A triplex apartment sits atop a ’60s office block in the Belgian city of Antwerp. The landscapers’ brief: to create a garden on each floor, blending with the style of the building, which is mainly concrete. Step forward the delightful Bart & Pieter, who like a challenge:
Photography by Sarah Blee.
Above: The top floor. The client here is an architect at the renowned B Architects in Antwerp. It was a fruitful collaboration, partly because the architect-client “has a knowledge and feeling for plants,” says Pieter Croes of Bart and Pieter, also known as Haverkamp and Croes.
Above: The roof garden has “rather wild growing shrubs,” says Pieter, “and a ‘lawn.'” It’s unexpected, this lumpiness next to the clean lines of steel and glass.
Above: As we travel down to the next level the planting is more ordered.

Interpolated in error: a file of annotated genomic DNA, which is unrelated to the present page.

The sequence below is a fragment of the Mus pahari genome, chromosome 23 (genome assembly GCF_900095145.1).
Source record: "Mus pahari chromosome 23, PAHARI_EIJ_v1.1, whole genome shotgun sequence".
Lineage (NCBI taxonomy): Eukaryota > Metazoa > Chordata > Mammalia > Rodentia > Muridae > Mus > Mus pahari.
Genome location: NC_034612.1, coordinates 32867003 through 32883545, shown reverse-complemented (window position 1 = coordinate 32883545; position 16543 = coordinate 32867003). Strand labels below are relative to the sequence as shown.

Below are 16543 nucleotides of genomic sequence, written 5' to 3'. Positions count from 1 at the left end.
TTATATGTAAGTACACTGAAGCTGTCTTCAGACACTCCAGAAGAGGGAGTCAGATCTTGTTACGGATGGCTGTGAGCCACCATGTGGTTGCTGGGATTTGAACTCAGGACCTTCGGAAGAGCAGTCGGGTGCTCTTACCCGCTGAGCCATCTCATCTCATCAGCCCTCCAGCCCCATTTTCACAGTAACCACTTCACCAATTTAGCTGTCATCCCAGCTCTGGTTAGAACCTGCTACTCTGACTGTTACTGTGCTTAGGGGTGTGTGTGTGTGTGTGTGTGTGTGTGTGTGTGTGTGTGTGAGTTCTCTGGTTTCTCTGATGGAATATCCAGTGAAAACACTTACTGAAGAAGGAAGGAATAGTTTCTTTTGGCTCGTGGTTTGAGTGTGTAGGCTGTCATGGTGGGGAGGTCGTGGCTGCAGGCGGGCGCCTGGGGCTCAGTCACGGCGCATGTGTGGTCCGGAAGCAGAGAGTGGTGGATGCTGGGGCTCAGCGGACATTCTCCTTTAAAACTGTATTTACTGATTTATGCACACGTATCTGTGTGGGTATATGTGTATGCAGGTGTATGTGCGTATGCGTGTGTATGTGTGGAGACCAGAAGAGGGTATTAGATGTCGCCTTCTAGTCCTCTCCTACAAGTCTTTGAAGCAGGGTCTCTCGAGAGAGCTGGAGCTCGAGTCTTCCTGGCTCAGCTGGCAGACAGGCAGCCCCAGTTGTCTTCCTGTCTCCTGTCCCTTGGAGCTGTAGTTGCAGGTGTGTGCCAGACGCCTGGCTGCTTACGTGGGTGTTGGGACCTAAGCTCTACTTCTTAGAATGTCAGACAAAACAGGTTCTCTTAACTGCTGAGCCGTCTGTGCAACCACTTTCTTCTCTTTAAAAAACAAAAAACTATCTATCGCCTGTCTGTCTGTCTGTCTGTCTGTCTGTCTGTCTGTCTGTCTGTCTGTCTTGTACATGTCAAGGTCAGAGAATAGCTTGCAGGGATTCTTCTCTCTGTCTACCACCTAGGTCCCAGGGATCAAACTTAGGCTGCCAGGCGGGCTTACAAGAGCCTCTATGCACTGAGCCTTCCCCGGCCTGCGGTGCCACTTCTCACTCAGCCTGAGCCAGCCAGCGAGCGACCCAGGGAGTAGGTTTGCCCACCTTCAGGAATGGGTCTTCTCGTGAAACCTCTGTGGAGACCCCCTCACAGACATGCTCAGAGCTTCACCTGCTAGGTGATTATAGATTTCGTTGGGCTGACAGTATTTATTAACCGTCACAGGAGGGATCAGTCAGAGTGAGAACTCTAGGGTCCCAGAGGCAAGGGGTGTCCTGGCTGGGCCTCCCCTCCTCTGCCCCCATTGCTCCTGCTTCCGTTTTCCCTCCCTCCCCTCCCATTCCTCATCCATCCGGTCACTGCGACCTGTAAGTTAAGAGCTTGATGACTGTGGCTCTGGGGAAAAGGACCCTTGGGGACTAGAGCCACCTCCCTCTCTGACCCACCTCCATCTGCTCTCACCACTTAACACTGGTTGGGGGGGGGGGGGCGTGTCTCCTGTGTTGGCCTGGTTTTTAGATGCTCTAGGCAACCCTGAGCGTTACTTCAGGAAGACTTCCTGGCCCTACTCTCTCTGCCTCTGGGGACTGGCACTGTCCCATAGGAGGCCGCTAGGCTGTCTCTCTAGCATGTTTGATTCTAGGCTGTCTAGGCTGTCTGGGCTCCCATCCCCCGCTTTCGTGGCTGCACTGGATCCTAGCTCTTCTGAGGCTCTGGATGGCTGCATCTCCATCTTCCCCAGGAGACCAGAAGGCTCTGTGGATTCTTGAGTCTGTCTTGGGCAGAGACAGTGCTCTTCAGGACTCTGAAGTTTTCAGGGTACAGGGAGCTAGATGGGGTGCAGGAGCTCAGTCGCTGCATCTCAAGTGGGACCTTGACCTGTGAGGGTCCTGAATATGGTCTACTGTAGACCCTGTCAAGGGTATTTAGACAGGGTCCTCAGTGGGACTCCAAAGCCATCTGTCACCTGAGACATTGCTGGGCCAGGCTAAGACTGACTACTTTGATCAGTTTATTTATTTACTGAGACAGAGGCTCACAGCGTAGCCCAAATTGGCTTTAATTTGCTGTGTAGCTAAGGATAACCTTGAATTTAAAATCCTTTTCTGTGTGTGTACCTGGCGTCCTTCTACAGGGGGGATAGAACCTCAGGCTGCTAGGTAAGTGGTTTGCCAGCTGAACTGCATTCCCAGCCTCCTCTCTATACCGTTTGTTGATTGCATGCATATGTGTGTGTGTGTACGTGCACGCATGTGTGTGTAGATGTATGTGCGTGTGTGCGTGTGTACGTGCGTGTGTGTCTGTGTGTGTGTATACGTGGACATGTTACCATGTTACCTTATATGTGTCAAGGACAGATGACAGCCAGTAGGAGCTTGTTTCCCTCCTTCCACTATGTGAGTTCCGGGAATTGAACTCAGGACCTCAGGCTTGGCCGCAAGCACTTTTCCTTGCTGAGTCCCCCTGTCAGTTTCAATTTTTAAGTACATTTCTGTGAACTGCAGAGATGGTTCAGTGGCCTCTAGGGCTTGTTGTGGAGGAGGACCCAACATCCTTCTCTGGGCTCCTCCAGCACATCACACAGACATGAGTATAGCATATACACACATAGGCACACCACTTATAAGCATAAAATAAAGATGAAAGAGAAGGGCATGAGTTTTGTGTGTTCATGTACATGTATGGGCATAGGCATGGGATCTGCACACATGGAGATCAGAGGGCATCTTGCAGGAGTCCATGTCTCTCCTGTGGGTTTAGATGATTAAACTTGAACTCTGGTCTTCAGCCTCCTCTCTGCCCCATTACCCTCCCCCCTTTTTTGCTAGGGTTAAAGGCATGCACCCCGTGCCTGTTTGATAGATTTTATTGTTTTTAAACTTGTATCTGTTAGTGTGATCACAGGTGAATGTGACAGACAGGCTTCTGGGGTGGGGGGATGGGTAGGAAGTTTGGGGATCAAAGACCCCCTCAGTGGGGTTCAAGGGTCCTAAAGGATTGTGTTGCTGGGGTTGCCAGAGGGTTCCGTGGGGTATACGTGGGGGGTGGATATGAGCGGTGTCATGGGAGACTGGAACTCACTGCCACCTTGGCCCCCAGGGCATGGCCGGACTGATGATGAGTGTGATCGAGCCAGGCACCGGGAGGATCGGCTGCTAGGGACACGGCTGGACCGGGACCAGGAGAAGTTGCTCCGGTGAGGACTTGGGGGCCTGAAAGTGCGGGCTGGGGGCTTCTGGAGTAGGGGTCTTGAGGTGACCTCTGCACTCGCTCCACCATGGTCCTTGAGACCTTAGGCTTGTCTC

Above: The desert plant Agave overlooks the stairwell. The architect-client is Brazilian and divides his time between the southern hemisphere and northern Europe. “There is certainly a Brazilian inspiration,” says Pieter.
Above: A balcony above, the kitchen below and everywhere, greenery next to concrete.
Above: A Rhus typhina dominates the patio outside the kitchen, accompanied by ferns and grasses.
Above: Enormous windows on every floor help to keep these living quarters light where possible. On the lowest level the bedroom, bathroom, and living room are situated. Within an internal space the jungly Monstera climbs up toward the next floor.
Above: The bonsai-style growth of this Rhus works brilliantly against its very stark surroundings.